A judge Monday declared a mistrial after the jury deadlocked in the case of Michael Slager, a North Charleston police officer who shot Walter Scott. Ex-patrolman Slager was charged with shooting Scott, a black driver in South Carolina last year.
The defense in the five-week trial argued that Slager feared for his life when 50-year-old Walter Scott got control of the officer’s stun gun and pointed it at him. Slager was fired from the North Charleston police department after his confrontation with Scott on April 4, 2015 led to Scott’s death. A video of the shooting caught on a bystander’s cellphone went viral online and the media picked up the story, sparking national outrage.
“Despite best efforts, we were unable to come to a unanimous decision,” the jury wrote in its final note to the court. Jurors had deliberated more than 22 hours over four days.
The jury also considered a lesser verdict of voluntary manslaughter, but Mr. Slager faces 30 years to life in prison if convicted of murdering Mr. Scott. It’s the second case in the last few weeks in which a jury deadlocked in an officer-involved shooting. On November 12, a jury in Cincinnati couldn’t reach a verdict in the case of a former campus police officer who was also charged with shooting a black motorist.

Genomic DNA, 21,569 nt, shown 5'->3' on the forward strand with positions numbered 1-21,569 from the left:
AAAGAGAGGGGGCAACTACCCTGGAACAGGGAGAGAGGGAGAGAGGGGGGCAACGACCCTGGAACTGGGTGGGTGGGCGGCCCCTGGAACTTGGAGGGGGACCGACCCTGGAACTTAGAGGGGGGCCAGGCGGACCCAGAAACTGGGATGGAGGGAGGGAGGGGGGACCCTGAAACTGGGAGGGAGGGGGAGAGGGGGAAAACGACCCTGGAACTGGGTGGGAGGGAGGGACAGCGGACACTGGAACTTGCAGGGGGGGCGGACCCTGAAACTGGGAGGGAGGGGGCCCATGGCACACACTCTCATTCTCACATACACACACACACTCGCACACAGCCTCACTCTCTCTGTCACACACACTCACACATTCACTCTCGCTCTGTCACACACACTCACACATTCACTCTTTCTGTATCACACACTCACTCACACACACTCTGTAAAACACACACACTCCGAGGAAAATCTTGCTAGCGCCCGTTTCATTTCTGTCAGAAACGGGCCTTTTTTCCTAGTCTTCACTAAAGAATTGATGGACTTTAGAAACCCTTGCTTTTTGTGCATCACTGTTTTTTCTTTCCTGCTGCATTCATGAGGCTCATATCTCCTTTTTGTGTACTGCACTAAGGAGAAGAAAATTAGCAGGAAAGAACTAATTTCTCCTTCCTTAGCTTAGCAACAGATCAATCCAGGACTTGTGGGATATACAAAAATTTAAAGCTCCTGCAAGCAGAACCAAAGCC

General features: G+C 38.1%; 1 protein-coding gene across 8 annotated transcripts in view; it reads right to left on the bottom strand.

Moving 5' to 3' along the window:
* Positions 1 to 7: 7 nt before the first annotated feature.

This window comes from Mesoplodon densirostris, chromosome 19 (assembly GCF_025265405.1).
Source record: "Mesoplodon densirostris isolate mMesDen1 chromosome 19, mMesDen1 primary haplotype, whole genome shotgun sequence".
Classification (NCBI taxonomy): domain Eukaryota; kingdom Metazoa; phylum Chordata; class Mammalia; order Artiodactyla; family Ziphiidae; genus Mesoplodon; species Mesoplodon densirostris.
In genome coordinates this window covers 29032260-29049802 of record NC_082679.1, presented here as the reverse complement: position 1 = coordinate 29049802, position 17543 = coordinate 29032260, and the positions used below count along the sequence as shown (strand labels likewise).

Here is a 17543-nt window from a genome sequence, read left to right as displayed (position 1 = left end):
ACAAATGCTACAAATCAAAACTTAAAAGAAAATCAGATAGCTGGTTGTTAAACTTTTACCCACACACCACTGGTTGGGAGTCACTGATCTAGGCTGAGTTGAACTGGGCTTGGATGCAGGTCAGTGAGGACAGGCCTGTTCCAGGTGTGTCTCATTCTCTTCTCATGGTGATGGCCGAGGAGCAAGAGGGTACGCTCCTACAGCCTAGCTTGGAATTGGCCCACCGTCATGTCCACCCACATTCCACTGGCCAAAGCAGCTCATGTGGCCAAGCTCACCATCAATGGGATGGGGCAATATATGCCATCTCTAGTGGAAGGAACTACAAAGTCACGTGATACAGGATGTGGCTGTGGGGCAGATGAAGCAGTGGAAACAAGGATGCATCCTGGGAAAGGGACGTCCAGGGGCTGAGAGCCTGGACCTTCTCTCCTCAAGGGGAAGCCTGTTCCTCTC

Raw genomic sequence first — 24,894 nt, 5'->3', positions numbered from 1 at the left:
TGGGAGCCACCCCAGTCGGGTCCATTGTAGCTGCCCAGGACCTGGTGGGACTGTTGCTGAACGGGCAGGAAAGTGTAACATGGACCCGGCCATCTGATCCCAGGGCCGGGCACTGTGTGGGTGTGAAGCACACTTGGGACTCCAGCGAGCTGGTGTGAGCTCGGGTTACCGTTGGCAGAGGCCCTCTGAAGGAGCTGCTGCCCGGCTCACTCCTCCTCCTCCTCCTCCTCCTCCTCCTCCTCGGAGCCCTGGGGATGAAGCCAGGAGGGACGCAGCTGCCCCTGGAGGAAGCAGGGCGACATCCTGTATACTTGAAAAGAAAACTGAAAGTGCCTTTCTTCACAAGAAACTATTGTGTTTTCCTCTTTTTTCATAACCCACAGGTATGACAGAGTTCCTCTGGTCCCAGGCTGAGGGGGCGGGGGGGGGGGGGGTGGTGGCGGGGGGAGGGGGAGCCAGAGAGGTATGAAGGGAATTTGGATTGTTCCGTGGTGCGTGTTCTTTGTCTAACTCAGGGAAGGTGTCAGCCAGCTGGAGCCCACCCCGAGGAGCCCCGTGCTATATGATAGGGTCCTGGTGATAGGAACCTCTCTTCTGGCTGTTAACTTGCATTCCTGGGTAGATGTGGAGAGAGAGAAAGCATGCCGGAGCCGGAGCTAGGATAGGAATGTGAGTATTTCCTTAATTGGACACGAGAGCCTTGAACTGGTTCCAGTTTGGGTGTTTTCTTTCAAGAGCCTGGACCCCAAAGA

While the jury foreman told Circuit Judge Clifton Newman that he thought the jurors could still reach a verdict if deliberations continued. At the time, which was right before the weekend, it was believed one juror opposed a guilty verdict. That juror sent Judge Newman a letter claiming that he could not “with good conscience approve a guilty verdict.”
However, over the weekend break things took a turn in favor of Mr. Slager. On Monday, jurors again sent a note to Judge Newman claiming “the majority” were unable to reach a verdict and posed several questions to the judge, including a request for clarification on why voluntary manslaughter was added as a possible verdict. They also asked whether the definition of self-defense for a police is different than for the average person.
Despite the media narrative, the issue of race was never a major theme at the trial.
A good deal of testimony at the trial surrounded the cellphone footage, which was blurry and shaky. Still, the jurors saw the video multiple times frame by frame. Andy Savage, the defense attorney for Mr. Slager, requested a mistrial from the judge on Friday but it was denied.
“The note that was received Friday was unequivocal,” Mr. Savage said. “This court is aware one or more of the jurors is unequivocally unwilling to vote for the guilt.”
As we’ve seen across the nation, the city of North Charleston last year agreed to pay a $6.5 million civil settlement to the Scott family before the criminal trial was completed. Prior to the increase in racial tension, it is not typical for any civil suit to precede a criminal case, as it taints the jury. Not this time.
Following the shooting, the city asked the Department of Justice (DOJ) to conduct a review of department policies. As a result, Mr. Slager still will face trial next year in federal court on charges of depriving Scott of his civil rights.
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